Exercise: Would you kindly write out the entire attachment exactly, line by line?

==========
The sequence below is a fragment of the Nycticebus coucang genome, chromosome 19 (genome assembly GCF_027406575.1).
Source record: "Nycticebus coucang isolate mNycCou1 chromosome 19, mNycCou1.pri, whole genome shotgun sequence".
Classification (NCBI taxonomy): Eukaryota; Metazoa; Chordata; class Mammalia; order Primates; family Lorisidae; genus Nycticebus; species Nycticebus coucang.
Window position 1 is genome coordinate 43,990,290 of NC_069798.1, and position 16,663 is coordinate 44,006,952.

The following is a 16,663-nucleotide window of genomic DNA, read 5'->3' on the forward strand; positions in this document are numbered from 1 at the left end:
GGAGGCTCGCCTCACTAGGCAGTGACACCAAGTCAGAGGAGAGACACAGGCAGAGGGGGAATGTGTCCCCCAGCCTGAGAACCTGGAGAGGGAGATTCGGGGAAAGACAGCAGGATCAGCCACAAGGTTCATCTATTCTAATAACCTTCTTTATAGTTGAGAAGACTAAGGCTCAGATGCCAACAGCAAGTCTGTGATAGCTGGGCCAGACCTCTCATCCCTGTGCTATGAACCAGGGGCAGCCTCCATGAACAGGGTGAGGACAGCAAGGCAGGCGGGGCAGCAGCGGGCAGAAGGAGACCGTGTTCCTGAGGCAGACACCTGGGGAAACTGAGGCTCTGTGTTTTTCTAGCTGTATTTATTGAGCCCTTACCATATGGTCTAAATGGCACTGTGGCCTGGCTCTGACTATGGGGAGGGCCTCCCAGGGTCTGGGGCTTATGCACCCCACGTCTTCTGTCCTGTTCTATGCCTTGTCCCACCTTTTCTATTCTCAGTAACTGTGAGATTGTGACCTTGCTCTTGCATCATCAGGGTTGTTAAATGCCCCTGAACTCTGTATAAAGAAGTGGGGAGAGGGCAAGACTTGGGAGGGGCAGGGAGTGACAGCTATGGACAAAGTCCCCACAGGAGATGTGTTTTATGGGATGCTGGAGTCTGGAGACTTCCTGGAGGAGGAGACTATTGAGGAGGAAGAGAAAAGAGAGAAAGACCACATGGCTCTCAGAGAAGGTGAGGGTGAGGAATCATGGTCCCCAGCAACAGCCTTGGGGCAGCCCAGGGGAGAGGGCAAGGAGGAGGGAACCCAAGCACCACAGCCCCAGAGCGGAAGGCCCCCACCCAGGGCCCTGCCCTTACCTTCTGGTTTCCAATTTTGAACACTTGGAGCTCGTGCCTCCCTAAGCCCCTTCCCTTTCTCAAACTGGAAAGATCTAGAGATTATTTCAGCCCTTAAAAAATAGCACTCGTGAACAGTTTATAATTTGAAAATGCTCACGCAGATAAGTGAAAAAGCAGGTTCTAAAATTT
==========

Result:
The sequence below is a fragment of the Nycticebus coucang genome, chromosome 19 (genome assembly GCF_027406575.1).
Source record: "Nycticebus coucang isolate mNycCou1 chromosome 19, mNycCou1.pri, whole genome shotgun sequence".
Classification (NCBI taxonomy): Eukaryota; Metazoa; Chordata; class Mammalia; order Primates; family Lorisidae; genus Nycticebus; species Nycticebus coucang.
Window position 1 is genome coordinate 43,990,290 of NC_069798.1, and position 16,663 is coordinate 44,006,952.

The following is a 16,663-nucleotide window of genomic DNA, read 5'->3' on the forward strand; positions in this document are numbered from 1 at the left end:
GGAGGCTCGCCTCACTAGGCAGTGACACCAAGTCAGAGGAGAGACACAGGCAGAGGGGGAATGTGTCCCCCAGCCTGAGAACCTGGAGAGGGAGATTCGGGGAAAGACAGCAGGATCAGCCACAAGGTTCATCTATTCTAATAACCTTCTTTATAGTTGAGAAGACTAAGGCTCAGATGCCAACAGCAAGTCTGTGATAGCTGGGCCAGACCTCTCATCCCTGTGCTATGAACCAGGGGCAGCCTCCATGAACAGGGTGAGGACAGCAAGGCAGGCGGGGCAGCAGCGGGCAGAAGGAGACCGTGTTCCTGAGGCAGACACCTGGGGAAACTGAGGCTCTGTGTTTTTCTAGCTGTATTTATTGAGCCCTTACCATATGGTCTAAATGGCACTGTGGCCTGGCTCTGACTATGGGGAGGGCCTCCCAGGGTCTGGGGCTTATGCACCCCACGTCTTCTGTCCTGTTCTATGCCTTGTCCCACCTTTTCTATTCTCAGTAACTGTGAGATTGTGACCTTGCTCTTGCATCATCAGGGTTGTTAAATGCCCCTGAACTCTGTATAAAGAAGTGGGGAGAGGGCAAGACTTGGGAGGGGCAGGGAGTGACAGCTATGGACAAAGTCCCCACAGGAGATGTGTTTTATGGGATGCTGGAGTCTGGAGACTTCCTGGAGGAGGAGACTATTGAGGAGGAAGAGAAAAGAGAGAAAGACCACATGGCTCTCAGAGAAGGTGAGGGTGAGGAATCATGGTCCCCAGCAACAGCCTTGGGGCAGCCCAGGGGAGAGGGCAAGGAGGAGGGAACCCAAGCACCACAGCCCCAGAGCGGAAGGCCCCCACCCAGGGCCCTGCCCTTACCTTCTGGTTTCCAATTTTGAACACTTGGAGCTCGTGCCTCCCTAAGCCCCTTCCCTTTCTCAAACTGGAAAGATCTAGAGATTATTTCAGCCCTTAAAAAATAGCACTCGTGAACAGTTTATAATTTGAAAATGCTCACGCAGATAAGTGAAAAAGCAGGTTCTAAAATTT